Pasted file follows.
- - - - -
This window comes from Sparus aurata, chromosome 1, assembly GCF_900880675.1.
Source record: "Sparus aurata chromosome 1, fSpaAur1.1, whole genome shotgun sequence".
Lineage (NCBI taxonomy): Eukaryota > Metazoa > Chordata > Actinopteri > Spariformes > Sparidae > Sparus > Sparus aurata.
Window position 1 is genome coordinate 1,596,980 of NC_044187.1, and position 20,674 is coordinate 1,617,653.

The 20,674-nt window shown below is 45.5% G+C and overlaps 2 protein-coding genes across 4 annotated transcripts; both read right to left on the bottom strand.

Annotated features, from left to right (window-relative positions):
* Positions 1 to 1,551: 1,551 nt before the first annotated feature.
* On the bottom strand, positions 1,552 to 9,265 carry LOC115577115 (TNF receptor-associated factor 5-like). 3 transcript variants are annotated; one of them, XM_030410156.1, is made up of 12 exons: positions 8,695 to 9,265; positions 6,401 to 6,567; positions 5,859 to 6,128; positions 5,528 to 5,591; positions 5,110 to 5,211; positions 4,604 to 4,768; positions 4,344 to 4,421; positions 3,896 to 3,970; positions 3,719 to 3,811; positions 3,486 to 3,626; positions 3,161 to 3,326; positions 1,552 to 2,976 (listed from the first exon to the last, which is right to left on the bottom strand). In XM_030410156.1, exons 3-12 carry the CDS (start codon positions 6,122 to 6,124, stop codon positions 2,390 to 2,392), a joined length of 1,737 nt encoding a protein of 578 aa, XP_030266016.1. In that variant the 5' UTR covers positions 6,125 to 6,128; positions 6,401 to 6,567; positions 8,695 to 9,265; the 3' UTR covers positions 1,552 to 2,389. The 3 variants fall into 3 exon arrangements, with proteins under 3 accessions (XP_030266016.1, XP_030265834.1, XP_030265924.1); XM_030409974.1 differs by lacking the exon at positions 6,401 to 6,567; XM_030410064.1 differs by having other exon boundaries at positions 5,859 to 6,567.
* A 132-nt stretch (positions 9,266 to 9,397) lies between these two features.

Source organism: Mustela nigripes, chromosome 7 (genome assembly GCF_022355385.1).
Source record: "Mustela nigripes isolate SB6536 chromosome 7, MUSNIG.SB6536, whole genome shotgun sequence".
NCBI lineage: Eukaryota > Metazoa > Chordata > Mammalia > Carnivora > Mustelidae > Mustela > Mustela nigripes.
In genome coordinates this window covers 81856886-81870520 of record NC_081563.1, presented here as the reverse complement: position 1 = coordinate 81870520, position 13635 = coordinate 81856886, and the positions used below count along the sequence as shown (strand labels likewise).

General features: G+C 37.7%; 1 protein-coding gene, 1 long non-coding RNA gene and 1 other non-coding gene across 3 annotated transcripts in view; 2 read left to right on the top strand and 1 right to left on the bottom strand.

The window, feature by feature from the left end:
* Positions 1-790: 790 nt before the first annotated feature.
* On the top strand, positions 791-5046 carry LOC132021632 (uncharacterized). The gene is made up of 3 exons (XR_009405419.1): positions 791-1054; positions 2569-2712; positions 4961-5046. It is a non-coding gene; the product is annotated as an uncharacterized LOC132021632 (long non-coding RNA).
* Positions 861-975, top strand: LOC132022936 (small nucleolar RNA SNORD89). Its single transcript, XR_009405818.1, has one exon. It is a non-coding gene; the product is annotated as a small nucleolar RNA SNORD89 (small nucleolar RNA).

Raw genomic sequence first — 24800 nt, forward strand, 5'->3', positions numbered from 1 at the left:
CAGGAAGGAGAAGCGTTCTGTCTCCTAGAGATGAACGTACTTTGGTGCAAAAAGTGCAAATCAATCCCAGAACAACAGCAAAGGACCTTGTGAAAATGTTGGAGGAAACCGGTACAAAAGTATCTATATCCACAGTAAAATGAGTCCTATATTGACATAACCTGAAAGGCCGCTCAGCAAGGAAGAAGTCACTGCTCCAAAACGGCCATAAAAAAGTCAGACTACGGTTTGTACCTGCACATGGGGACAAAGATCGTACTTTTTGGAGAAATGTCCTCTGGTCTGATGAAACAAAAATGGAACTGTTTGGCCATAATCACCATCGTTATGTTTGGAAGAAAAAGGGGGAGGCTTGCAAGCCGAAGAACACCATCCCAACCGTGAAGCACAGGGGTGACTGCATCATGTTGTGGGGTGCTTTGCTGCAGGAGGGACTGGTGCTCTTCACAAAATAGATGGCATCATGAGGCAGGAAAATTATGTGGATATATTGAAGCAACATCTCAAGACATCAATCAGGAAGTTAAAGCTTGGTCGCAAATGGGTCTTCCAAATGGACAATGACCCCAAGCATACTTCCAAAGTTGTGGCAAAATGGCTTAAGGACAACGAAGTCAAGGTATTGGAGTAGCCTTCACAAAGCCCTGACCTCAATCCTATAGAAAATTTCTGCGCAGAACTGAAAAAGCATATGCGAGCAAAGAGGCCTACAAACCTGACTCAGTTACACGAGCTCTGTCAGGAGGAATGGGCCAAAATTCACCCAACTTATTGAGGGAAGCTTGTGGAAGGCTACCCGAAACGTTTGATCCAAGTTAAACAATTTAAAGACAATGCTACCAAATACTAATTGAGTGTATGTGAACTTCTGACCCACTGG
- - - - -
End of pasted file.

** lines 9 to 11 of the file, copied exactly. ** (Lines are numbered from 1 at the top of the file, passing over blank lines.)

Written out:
* A 132-nt stretch (positions 9,266 to 9,397) lies between these two features.

Source organism: Mustela nigripes, chromosome 7 (genome assembly GCF_022355385.1).
Source record: "Mustela nigripes isolate SB6536 chromosome 7, MUSNIG.SB6536, whole genome shotgun sequence".